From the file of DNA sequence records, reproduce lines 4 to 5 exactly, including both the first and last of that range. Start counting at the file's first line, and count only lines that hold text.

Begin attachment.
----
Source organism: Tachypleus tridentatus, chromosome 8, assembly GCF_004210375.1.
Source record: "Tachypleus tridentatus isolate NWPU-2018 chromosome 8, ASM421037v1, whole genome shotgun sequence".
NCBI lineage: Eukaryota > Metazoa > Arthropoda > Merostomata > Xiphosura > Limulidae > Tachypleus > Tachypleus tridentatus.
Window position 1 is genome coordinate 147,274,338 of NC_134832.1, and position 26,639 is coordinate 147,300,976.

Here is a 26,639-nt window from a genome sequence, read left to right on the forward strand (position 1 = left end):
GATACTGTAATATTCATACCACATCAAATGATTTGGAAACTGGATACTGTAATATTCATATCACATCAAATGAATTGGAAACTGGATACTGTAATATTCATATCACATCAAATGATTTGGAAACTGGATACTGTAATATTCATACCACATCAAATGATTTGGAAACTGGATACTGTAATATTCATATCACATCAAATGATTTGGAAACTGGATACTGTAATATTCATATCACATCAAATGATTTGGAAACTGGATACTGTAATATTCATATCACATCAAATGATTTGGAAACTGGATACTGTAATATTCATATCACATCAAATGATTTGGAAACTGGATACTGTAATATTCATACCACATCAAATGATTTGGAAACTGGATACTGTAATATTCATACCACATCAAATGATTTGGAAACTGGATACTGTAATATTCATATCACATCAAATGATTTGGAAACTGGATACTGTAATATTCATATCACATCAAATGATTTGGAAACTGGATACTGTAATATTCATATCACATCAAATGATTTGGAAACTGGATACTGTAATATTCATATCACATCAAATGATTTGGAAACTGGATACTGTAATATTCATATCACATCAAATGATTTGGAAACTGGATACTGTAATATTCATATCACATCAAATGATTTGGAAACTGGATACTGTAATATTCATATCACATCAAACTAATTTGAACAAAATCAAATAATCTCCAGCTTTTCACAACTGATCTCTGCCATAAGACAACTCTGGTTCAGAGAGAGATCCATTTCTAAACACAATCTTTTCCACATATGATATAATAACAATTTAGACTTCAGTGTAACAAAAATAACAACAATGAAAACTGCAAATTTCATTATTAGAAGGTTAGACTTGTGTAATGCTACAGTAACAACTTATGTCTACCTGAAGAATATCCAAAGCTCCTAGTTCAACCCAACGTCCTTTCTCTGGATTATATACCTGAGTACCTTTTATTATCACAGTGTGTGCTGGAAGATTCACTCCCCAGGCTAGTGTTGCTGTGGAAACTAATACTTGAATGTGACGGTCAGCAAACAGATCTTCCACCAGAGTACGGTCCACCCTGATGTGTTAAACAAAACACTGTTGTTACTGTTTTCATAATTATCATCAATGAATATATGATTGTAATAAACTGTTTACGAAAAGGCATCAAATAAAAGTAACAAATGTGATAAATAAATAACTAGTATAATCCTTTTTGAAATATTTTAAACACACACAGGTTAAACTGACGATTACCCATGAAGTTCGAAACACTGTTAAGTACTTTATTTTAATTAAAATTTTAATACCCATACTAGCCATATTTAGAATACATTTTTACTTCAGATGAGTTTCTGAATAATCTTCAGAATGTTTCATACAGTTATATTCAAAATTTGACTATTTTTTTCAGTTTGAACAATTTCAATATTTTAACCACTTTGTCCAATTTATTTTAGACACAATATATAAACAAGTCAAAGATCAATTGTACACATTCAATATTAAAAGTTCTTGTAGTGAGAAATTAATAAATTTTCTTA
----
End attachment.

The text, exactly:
Window position 1 is genome coordinate 147,274,338 of NC_134832.1, and position 26,639 is coordinate 147,300,976.

Here is a 26,639-nt window from a genome sequence, read left to right on the forward strand (position 1 = left end):